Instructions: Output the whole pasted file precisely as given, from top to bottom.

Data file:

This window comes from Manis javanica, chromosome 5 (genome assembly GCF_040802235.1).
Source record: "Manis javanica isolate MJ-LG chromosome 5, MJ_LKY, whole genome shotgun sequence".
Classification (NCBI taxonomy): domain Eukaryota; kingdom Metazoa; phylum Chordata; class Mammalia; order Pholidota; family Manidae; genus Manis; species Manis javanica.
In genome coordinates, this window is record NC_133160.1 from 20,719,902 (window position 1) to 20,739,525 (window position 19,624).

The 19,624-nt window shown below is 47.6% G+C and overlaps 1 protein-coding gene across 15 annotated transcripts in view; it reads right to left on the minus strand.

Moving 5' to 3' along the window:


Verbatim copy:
This window comes from Manis javanica, chromosome 5 (genome assembly GCF_040802235.1).
Source record: "Manis javanica isolate MJ-LG chromosome 5, MJ_LKY, whole genome shotgun sequence".
Classification (NCBI taxonomy): domain Eukaryota; kingdom Metazoa; phylum Chordata; class Mammalia; order Pholidota; family Manidae; genus Manis; species Manis javanica.
In genome coordinates, this window is record NC_133160.1 from 20,719,902 (window position 1) to 20,739,525 (window position 19,624).

The 19,624-nt window shown below is 47.6% G+C and overlaps 1 protein-coding gene across 15 annotated transcripts in view; it reads right to left on the minus strand.

Moving 5' to 3' along the window: